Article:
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Safe salsa

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Safe salsa

Everybody’s tomato crop is coming on like gangbusters, which means we are enjoying a nonstop diet of this wonderful summer-into-fall delight. One of the most popular treats cooks create with them is salsa. Particularly now that local peppers are also coming on. If you are planning to can your homemade salsa, you need to follow United States Department of Agriculture guidelines to ensure a safe salsa that won’t turn on you over the winter in your pantry. Following respected recipes that maintain a safe level of acid is imperative. Jan’s Hotsy Totsy Salsa addresses those issues. Plus, it’s pretty tasty.

I’ve spent some exasperating moments on the phone with readers who want me to send them some different recipes for canning salsa. For most, the frustration is that none of the safe-for-canning recipes that they try are "zippy enough." My frustration with them is that I know they are tuning out every piece of advice I’m relaying regarding the dangers of canning low-acid salsas. Most cooks are only interested in creating some really tasty salsas. Not that I don't sympathize with them.

Unfortunately, I know that such creativity usually takes the form of extra bell peppers, chiles, celery, onions and garlic. I also know that when such low-acid foods are added to a high acid tomato-based salsa, the overall acid level drops — possibly to the point where it's no longer safe to use the boiling-water bath method for preserving. Low-acid salsas would need to be processed in the same manner as a batch of green beans — i.e., in your pressure canner.

But just like all the preserving specialists at the United States Department of Agriculture who want you to follow their carefully researched canning guidelines, let me be perfectly clear: when searching for the perfect salsa recipe to can this season, hold on to two important thoughts: 1) consider the source, and 2) don't fiddle with the formula. In other words, when canning tomato-vegetable combinations, follow tested recipes found in the United States Department of Agriculture publications, or other books that comply with USDA's guidelines, including a current edition of the "Ball Blue Book" (those published AFTER 1988, when the new tomato processing procedures were introduced), and Oregon State University Extension Service brochures. If you decide to alter a tested recipe by increasing the vegetables, USDA's official statement is to plan on freezing the results or storing them in the refrigerator for immediate consumption.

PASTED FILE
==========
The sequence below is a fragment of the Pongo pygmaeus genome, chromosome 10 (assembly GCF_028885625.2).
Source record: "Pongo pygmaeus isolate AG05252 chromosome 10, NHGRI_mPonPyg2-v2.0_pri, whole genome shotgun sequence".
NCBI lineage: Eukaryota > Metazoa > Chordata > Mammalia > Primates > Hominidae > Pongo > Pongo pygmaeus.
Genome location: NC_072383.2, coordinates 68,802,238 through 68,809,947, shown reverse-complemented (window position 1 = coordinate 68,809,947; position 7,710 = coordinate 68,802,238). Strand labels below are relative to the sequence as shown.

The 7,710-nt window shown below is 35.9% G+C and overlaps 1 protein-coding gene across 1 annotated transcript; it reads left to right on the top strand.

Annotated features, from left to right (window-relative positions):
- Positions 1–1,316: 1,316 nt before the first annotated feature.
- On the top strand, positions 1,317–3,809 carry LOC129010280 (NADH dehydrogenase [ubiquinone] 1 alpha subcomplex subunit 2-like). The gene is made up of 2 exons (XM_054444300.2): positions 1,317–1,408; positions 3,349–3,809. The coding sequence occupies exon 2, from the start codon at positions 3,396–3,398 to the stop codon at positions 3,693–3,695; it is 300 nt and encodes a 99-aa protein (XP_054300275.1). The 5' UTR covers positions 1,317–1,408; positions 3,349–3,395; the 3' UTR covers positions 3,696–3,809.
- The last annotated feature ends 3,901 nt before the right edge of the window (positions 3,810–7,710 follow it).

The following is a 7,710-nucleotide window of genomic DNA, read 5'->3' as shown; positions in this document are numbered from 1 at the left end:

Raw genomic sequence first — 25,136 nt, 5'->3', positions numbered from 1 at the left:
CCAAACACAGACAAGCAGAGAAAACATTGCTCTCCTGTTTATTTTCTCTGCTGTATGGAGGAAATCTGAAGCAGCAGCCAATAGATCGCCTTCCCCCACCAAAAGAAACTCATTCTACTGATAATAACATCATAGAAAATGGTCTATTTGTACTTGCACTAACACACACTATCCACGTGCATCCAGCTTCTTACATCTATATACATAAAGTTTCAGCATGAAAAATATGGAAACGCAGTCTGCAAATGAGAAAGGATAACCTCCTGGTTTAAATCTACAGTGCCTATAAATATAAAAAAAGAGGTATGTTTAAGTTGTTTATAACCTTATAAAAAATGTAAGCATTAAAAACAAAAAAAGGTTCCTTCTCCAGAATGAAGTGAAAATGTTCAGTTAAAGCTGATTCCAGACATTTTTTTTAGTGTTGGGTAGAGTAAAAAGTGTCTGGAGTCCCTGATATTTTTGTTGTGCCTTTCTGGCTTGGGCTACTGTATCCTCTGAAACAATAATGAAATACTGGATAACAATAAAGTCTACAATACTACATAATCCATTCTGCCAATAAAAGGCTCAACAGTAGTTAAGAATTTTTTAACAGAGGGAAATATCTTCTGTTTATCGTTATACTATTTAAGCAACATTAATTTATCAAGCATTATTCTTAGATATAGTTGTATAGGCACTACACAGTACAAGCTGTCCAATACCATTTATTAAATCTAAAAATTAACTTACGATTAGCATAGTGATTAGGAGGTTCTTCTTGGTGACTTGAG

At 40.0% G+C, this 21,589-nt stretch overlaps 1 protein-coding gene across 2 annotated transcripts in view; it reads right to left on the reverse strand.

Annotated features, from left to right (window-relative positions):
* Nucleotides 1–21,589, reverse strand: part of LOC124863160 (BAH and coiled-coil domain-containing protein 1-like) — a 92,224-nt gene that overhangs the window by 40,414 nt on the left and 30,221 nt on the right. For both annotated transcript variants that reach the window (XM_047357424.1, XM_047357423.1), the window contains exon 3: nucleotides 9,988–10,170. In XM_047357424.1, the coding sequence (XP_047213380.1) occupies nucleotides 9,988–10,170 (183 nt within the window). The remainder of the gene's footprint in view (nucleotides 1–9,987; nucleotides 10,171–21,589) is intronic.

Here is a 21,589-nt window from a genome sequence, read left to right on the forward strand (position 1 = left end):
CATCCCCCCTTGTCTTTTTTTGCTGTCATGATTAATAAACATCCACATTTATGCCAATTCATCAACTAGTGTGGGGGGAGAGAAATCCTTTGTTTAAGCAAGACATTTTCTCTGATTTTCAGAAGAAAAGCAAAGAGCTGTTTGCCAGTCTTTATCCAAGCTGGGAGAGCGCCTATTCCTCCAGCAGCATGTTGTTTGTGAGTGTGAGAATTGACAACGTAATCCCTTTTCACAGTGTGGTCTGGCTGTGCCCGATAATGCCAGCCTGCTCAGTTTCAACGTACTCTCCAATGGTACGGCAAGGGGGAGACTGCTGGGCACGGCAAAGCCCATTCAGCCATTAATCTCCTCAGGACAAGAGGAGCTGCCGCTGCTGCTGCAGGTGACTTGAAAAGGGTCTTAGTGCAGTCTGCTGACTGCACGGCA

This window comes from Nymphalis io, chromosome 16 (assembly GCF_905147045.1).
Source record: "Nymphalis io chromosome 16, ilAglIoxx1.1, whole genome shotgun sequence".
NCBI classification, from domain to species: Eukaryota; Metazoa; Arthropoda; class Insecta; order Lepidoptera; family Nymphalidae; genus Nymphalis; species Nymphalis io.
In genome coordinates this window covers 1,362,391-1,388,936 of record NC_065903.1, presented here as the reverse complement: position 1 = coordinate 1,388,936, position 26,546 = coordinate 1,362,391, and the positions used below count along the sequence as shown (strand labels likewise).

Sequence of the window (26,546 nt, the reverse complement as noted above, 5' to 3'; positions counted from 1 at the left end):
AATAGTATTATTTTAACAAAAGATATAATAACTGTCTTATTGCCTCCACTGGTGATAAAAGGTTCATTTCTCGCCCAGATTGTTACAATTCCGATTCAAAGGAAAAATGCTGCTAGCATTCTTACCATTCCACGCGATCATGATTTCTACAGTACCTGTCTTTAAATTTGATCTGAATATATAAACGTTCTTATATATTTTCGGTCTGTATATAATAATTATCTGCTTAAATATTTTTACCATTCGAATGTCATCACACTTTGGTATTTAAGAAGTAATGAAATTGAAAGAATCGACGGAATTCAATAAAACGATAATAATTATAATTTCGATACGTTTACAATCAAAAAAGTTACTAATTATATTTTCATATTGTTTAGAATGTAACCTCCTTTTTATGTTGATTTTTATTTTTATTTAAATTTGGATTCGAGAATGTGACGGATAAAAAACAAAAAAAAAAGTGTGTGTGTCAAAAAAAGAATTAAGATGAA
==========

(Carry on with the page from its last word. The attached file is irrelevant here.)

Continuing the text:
So for those who want to enlist their sun-ripened tomatoes and chiles into shelf-stable salsa duty, but have yet to find a USDA-approved recipe they're proud to call their own, there is an option: follow the safe-but-boring recipes found in the USDA publications, or other books that comply with USDA's guidelines, then, address your inner need to improve upon the formulas in one or both of the recommended methods that follow.

How to Improve a home-canned salsa safely:

•Zip up the boring recipe before it hits the canning kettle by adding ingredients that won't significantly lower the level of acid. These include a few extra tablespoons of dried oregano, basil and cumin, for example, or other dried seasonings (but steer clear of fresh herbs).

•Consider your canned salsas as merely the first phase of salsa construction. Then address the dullness factor on an individual basis with each jar you open throughout the year. Before serving, add low-acid ingredients to your heart's content. Go crazy over roasted garlic and chiles, extra onions, and plenty of celery, corn and fresh, crunchy cucumbers. Stir in a sprinkling of pine nuts and olives, and a dash of olive oil.

HOTSY-TOTSY SALSA ALTERNATIVE — Several years back in an effort to can a batch of salsa from an extraordinary crop of tomatoes, I made my own attempt to alter a safe-but-boring salsa recipe. After the recipe was published in my column, I got a call from Carolyn Raab, who was the Oregon State University Extension Foods and Nutrition Specialist at that time. She was concerned that there was not a high enough ratio of tomatoes and vinegar to low acid vegetables, and even after I told her that my source for the basic recipe was a USDA recipe, she volunteered to run a pH test on a sample batch to determine the level of acid in the salsa. If it turned out the salsa had a pH of 4.6 or higher then it would be considered low-acid, and should be canned in a pressure canner. A pH below 4.6 meant that it was indeed an acid food and that the boiling water bath was a safe canning method.

Test results showed that the pH of Hotsy Totsy Salsa was 4.3, a safe level for boiling water canning. However, at 4.3, there's little leeway for further experimentation. Just a few more chiles, half a cup more onion, or tomatoes that have increased in pH due to over-ripeness, and chances are that your batch of Hotsy Totsy Salsa would be approaching the questionable zone, making it no longer a safe candidate for boiling water bath canning.

I'm sharing it with you now. But on your Scout's honor, you've got to promise not use over-ripe tomatoes, or to add any more of the really fun-but-low-acid ingredients until you're ready to pull a jar from your pantry and pass around the tortilla chips.

Jan Roberts-Dominguez is a Corvallis food writer, artist and author of “Oregon Hazelnut Country, the Food, the Drink, the Spirit,” and four other cookbooks. Readers can contact her by email at janrd@proaxis.com or find additional recipes, food tips and information about obtaining prints and originals of her watercolors at www.janrd.com.

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